4.      While covering demonstrations, international media correspondents have been threatened on multiple occasions by people hostile to their presence. On 19 August three of them were attacked physically, with two of them injured. They had been covering a recruitment ceremony for Volunteers of the Homeland (VDP).

5.      On 4 August, journalist and blogger Samira Sabou received an intimidating phone call by a member of the military close to the junta after she had shared on social media, as a news item, a post by deposed president Bazoum. She condemns a “denial of the right to practice the profession ethically.”

Amid multiple calls to the CNSP to respect press freedom by the Maison de la presse  of Niger, by those who stand in solidarity with Nigerien journalists and international correspondents, we reiterate the need, in this moment of crisis, for diverse and reliable coverage of events, based on respect for the ethical standards of the profession. We demand that the junta respect the right to information, and to media pluralism and independence.

Specifically, we call on the CNSP to:

1.      Safeguard the safety of local and international journalists:

  •   End verbal attacks and threats against journalists, including by CNSP members, and to publicly condemn such attacks when they occur.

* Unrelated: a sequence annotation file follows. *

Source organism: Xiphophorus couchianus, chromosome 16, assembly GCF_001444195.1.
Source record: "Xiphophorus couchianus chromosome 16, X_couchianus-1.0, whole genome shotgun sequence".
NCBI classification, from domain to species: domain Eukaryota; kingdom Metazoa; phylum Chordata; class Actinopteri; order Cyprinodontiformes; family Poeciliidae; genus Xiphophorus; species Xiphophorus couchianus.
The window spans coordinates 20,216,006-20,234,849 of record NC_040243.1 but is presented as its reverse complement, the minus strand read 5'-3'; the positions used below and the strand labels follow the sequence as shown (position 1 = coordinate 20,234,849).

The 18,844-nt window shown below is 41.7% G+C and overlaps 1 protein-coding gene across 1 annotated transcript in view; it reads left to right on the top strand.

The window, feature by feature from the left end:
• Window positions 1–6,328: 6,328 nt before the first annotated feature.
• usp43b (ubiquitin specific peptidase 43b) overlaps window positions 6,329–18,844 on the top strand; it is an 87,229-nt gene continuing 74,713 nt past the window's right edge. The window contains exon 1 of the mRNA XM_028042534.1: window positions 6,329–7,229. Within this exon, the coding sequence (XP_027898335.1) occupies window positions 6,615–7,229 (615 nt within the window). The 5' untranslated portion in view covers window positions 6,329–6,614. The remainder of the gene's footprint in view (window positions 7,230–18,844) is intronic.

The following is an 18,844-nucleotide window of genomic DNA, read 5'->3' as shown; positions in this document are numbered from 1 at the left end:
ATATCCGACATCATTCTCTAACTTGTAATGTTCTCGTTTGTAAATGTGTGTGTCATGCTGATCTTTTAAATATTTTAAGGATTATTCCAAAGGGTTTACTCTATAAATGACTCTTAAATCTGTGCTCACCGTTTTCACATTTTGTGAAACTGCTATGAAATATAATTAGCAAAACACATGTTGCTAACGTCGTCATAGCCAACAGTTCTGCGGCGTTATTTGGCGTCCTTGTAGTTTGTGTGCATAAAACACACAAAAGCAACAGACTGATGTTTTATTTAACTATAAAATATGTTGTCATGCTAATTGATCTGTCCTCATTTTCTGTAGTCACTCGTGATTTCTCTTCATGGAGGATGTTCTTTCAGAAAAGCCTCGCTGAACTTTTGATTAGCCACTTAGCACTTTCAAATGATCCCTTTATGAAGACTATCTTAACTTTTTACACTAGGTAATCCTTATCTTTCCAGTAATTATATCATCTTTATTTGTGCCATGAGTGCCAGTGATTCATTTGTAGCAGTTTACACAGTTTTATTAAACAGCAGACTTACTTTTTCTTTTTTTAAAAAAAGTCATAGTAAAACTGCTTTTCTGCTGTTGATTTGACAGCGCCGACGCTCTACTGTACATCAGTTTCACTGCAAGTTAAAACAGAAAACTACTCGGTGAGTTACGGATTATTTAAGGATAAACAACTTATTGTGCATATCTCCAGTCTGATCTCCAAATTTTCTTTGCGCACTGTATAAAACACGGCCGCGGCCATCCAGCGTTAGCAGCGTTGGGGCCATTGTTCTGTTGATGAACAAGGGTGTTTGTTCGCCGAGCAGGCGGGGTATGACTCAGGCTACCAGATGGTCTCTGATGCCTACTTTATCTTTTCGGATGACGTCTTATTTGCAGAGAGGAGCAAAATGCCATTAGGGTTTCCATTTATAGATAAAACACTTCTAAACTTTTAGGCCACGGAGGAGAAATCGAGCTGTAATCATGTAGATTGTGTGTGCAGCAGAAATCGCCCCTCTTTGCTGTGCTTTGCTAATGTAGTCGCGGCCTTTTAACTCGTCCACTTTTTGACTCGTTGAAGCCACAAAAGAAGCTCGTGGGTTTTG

• Remove all obstacles, of whatever kind, to criminal investigation of threats and attacks on journalists, which must be undertaken in order to identify and prosecute those responsible, whoever they may be.

2.      Respect media-protection legal provisions:

  • The 2010 ruling on press freedom ends prison sentences for press crimes.

  • Since 2022, the cyber-crime law no longer includes imprisonment for crimes committed by electronic media outlets, including slander or defamation by journalists.

 However, provisions of this law against crimes of treason, terrorism and threat to state security pose the risk of unwarranted repression of journalists.

We call on the CNSP to commit publicly to not invoke against journalists, because of their journalistic work, laws on treason, terrorism and state security.

3.      Respect citizens’ right to be informed:

  •  Preserve and respect citizens’ right to be informed.

  •  Lift the suspension of media outlets such as RFI and France 24.

  • Maintain internet platforms and social media open, protected, inclusive and accessible.

4.      Respect media pluralism, diversity and independence

  • The CNSP must treat information as a public good and respect the pluralism and independence of independent media.